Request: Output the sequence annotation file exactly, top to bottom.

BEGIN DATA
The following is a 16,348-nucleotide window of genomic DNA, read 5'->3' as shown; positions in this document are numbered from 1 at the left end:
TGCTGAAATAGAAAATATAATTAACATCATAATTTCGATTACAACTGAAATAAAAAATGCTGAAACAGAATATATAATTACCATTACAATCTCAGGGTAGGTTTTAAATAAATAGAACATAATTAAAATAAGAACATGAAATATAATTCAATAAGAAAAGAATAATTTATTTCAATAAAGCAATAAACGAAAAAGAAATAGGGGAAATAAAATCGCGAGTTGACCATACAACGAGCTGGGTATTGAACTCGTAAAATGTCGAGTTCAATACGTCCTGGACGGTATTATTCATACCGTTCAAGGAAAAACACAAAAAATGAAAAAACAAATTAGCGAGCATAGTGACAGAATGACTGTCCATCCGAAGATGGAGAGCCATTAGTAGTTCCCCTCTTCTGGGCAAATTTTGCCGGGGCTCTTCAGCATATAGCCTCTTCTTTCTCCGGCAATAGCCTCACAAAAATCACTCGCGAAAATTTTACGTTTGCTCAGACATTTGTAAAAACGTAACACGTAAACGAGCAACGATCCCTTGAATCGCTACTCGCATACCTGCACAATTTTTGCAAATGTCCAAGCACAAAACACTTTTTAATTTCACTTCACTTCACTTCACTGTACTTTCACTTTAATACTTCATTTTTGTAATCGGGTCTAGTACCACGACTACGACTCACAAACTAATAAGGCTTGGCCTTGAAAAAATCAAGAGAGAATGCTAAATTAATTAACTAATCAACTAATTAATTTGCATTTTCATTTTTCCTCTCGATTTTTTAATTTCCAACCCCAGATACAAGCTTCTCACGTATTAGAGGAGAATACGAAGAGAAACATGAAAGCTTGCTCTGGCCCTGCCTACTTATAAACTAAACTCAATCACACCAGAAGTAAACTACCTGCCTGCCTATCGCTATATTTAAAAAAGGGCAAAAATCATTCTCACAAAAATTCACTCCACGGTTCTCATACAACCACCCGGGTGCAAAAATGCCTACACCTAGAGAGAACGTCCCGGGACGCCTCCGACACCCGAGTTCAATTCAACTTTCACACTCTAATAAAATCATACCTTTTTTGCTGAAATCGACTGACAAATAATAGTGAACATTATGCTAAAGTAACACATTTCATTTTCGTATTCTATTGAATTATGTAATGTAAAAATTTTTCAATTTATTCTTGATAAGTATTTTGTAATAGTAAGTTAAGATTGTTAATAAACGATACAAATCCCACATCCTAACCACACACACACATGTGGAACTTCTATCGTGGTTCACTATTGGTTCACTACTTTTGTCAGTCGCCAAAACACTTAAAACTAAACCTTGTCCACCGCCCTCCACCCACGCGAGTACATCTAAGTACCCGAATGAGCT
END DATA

The following is a 16,348-nucleotide window of genomic DNA, read 5'->3' as shown; positions in this document are numbered from 1 at the left end:
TGCTGAAATAGAAAATATAATTAACATCATAATTTCGATTACAACTGAAATAAAAAATGCTGAAACAGAATATATAATTACCATTACAATCTCAGGGTAGGTTTTAAATAAATAGAACATAATTAAAATAAGAACATGAAATATAATTCAATAAGAAAAGAATAATTTATTTCAATAAAGCAATAAACGAAAAAGAAATAGGGGAAATAAAATCGCGAGTTGACCATACAACGAGCTGGGTATTGAACTCGTAAAATGTCGAGTTCAATACGTCCTGGACGGTATTATTCATACCGTTCAAGGAAAAACACAAAAAATGAAAAAACAAATTAGCGAGCATAGTGACAGAATGACTGTCCATCCGAAGATGGAGAGCCATTAGTAGTTCCCCTCTTCTGGGCAAATTTTGCCGGGGCTCTTCAGCATATAGCCTCTTCTTTCTCCGGCAATAGCCTCACAAAAATCACTCGCGAAAATTTTACGTTTGCTCAGACATTTGTAAAAACGTAACACGTAAACGAGCAACGATCCCTTGAATCGCTACTCGCATACCTGCACAATTTTTGCAAATGTCCAAGCACAAAACACTTTTTAATTTCACTTCACTTCACTTCACTGTACTTTCACTTTAATACTTCATTTTTGTAATCGGGTCTAGTACCACGACTACGACTCACAAACTAATAAGGCTTGGCCTTGAAAAAATCAAGAGAGAATGCTAAATTAATTAACTAATCAACTAATTAATTTGCATTTTCATTTTTCCTCTCGATTTTTTAATTTCCAACCCCAGATACAAGCTTCTCACGTATTAGAGGAGAATACGAAGAGAAACATGAAAGCTTGCTCTGGCCCTGCCTACTTATAAACTAAACTCAATCACACCAGAAGTAAACTACCTGCCTGCCTATCGCTATATTTAAAAAAGGGCAAAAATCATTCTCACAAAAATTCACTCCACGGTTCTCATACAACCACCCGGGTGCAAAAATGCCTACACCTAGAGAGAACGTCCCGGGACGCCTCCGACACCCGAGTTCAATTCAACTTTCACACTCTAATAAAATCATACCTTTTTTGCTGAAATCGACTGACAAATAATAGTGAACATTATGCTAAAGTAACACATTTCATTTTCGTATTCTATTGAATTATGTAATGTAAAAATTTTTCAATTTATTCTTGATAAGTATTTTGTAATAGTAAGTTAAGATTGTTAATAAACGATACAAATCCCACATCCTAACCACACACACACATGTGGAACTTCTATCGTGGTTCACTATTGGTTCACTACTTTTGTCAGTCGCCAAAACACTTAAAACTAAACCTTGTCCACCGCCCTCCACCCACGCGAGTACATCTAAGTACCCGAATGAGCT